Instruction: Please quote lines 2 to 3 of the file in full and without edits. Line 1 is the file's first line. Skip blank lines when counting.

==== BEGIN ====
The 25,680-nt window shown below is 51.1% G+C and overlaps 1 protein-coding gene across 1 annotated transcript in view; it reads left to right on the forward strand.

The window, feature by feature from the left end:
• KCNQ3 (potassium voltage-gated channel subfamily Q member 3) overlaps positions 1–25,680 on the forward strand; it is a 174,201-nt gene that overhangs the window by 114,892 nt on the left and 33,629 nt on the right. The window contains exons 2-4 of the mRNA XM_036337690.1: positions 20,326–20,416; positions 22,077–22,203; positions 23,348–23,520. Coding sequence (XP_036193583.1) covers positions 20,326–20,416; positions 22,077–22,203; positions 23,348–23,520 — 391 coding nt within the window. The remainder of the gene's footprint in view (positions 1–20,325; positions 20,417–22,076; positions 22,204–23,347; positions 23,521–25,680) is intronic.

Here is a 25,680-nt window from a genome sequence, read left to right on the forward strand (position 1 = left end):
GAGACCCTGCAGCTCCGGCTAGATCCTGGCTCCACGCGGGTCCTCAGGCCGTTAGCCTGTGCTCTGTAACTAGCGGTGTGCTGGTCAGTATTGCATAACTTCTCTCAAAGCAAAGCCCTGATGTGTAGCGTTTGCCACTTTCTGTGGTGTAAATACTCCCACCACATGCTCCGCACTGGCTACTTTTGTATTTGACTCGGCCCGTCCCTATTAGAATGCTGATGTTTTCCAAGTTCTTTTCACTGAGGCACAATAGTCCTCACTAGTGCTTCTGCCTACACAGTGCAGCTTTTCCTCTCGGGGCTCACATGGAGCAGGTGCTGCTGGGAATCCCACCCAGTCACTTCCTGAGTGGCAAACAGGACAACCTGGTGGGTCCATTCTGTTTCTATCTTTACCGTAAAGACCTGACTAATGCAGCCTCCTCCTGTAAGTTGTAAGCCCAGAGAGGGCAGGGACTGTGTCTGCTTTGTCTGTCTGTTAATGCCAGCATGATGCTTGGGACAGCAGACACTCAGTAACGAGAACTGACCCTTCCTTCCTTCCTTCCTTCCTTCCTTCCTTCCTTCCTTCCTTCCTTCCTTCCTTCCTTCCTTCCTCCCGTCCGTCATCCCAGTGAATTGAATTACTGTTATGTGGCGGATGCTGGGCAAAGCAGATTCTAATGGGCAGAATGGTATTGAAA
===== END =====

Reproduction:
The window, feature by feature from the left end:
• KCNQ3 (potassium voltage-gated channel subfamily Q member 3) overlaps positions 1–25,680 on the forward strand; it is a 174,201-nt gene that overhangs the window by 114,892 nt on the left and 33,629 nt on the right. The window contains exons 2-4 of the mRNA XM_036337690.1: positions 20,326–20,416; positions 22,077–22,203; positions 23,348–23,520. Coding sequence (XP_036193583.1) covers positions 20,326–20,416; positions 22,077–22,203; positions 23,348–23,520 — 391 coding nt within the window. The remainder of the gene's footprint in view (positions 1–20,325; positions 20,417–22,076; positions 22,204–23,347; positions 23,521–25,680) is intronic.